Donald Trump is a small, insecure person living out a never-ending frenzy of narcissistic self-aggrandizement wherein his addiction to lying is the principal feature. It is pathetic to all who observe it except—and this is critical—those “co-dependents” who choose to join him in his lying. He doesn’t care that everyone on earth knows his oft-repeated lie about General Pershing and pig-blood bullets is a total piece of BS. Like any addict, he’ll repeat it because it’s part of his life-lie and because there are some equally self-deceiving followers who are willing to swallow it and, in the swallowing, feel a surge of nourishment for their free-range hatred.
Many addicts who were not fortunate enough to hit low bottom on their own and turn to the truth to save themselves have been saved by an “intervention”. This is a process in which a small group of those who care about them stage a surprise party where they confront the addict with a united front of tough love that is engineered to close every door except the one to a rehabilitation unit, through which the addict is led into the possibility of recovery.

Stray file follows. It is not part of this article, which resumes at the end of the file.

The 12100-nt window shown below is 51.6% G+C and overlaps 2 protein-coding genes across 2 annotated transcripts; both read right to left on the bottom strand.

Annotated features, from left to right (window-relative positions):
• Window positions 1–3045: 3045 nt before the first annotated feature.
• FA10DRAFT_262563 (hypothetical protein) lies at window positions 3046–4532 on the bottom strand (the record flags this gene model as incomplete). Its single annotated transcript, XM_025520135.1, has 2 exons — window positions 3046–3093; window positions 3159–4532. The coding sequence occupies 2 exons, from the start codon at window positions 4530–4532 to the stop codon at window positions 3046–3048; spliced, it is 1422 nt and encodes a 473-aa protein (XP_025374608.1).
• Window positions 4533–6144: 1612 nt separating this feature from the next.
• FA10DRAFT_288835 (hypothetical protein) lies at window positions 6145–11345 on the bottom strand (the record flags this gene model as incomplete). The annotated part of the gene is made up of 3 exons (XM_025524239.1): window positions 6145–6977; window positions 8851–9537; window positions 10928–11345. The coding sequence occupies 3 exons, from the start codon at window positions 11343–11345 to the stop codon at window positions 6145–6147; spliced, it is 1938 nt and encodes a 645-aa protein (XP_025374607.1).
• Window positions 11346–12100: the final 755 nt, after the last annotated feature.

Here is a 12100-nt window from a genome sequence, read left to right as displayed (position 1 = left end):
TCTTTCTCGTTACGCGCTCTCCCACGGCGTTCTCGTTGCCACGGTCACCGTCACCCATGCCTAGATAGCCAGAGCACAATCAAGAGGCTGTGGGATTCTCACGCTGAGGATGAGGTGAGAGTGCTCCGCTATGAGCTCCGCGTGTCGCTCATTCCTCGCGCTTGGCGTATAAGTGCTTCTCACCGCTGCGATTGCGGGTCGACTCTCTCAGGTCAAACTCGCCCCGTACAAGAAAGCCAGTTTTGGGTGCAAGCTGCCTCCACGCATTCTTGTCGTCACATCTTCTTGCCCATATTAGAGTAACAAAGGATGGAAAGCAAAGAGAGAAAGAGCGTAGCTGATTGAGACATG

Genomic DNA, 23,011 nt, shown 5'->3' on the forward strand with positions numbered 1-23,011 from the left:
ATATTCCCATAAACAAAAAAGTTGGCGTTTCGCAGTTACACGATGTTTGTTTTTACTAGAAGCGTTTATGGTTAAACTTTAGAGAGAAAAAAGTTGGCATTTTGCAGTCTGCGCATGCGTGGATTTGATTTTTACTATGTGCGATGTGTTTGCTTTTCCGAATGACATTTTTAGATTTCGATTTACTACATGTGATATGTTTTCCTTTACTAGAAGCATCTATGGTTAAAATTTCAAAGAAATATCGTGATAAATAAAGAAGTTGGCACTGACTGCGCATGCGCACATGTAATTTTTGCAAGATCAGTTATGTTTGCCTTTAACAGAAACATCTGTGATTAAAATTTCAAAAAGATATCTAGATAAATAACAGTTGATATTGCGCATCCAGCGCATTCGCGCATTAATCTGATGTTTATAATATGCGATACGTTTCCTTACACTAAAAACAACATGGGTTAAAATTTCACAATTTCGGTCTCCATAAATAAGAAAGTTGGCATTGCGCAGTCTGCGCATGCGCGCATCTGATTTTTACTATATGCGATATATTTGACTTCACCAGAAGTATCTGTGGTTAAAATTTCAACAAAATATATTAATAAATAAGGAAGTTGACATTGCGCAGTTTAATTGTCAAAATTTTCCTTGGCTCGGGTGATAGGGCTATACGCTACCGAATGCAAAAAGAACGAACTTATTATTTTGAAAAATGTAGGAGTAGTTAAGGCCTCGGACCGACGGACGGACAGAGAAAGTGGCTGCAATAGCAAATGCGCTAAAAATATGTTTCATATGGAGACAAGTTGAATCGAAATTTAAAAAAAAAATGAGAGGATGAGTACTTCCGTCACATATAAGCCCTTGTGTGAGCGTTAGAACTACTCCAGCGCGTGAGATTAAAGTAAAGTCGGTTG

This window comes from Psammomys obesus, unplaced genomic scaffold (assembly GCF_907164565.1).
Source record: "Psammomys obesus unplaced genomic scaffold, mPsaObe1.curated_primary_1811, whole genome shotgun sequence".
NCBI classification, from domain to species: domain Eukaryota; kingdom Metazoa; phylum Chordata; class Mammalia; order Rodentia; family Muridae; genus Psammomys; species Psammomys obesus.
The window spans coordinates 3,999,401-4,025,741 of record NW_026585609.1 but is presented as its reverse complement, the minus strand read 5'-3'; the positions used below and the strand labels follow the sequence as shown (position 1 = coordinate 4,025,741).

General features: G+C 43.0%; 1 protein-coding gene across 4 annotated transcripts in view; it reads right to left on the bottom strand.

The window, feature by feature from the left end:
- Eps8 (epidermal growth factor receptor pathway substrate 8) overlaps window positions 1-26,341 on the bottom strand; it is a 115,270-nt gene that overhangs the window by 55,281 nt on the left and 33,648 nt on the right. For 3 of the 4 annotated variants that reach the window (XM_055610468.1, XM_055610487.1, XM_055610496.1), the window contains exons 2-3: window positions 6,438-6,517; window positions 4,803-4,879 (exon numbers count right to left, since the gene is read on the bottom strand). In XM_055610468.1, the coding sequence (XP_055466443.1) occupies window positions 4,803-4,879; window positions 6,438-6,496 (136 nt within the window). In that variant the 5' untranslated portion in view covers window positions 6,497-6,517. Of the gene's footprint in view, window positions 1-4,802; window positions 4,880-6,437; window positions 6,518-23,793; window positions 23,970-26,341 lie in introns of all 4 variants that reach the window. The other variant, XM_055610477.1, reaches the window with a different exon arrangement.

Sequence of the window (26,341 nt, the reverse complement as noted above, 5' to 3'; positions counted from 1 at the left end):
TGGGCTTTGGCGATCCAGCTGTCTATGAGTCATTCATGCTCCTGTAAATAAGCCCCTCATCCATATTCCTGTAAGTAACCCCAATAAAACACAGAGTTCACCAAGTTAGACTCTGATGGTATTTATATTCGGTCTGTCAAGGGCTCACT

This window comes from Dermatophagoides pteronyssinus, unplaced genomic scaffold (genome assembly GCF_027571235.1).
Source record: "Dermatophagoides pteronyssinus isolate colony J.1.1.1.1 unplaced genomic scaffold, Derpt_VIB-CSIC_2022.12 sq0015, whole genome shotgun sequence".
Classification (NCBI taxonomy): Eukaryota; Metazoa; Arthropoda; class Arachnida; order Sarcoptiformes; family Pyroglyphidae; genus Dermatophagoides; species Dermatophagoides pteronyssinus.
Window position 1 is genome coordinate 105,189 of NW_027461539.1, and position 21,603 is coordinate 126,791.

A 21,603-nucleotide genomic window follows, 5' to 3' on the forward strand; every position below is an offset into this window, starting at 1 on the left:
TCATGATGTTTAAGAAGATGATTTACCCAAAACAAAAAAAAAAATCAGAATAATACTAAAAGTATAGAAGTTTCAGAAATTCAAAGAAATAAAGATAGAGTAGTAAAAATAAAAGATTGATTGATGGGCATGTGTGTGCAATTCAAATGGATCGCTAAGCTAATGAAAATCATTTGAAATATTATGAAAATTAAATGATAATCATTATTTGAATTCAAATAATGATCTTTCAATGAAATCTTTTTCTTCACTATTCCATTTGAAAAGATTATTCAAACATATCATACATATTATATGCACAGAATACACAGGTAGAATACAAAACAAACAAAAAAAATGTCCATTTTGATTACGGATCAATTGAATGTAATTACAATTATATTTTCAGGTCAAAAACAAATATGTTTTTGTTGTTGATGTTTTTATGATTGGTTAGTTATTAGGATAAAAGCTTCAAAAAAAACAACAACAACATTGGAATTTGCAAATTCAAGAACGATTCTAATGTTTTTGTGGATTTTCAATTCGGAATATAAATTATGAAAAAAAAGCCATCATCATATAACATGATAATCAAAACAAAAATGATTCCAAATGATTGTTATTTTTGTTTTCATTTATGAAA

Can a President addicted to dishonesty, who is unable or unwilling to stop lying and show his capacity to recognize and honor actual truth, safely discharge the powers and duties of that office? That is a question that the Vice President and a majority of Congress must decide, pursuant to Section 4 of the 25th Amendment which gives them the power to perform an “intervention” in order to protect the United States of America from this dangerously dishonest man.
When the Chair of the Senate Foreign Relations Committee, Senator Bob Corker (R-TN), publicly questions Donald Trump’s “stability” and “competence” and says that he has put America “in peril”, one might think the Republicans would consider protecting us from him. But of course, they won’t take any such initiative.
That is why the work of Robert Mueller and his Grand Jury may be our only hope of an intervention that comes in time to prevent a catastrophic decision by this man who lives inside a sick mind and is pathologically disconnected from truth and reality. Hillary Clinton put it best: “A man you can bait with a tweet is not a man we can trust with nuclear weapons.” May Mueller’s work continue apace and be concluded swiftly.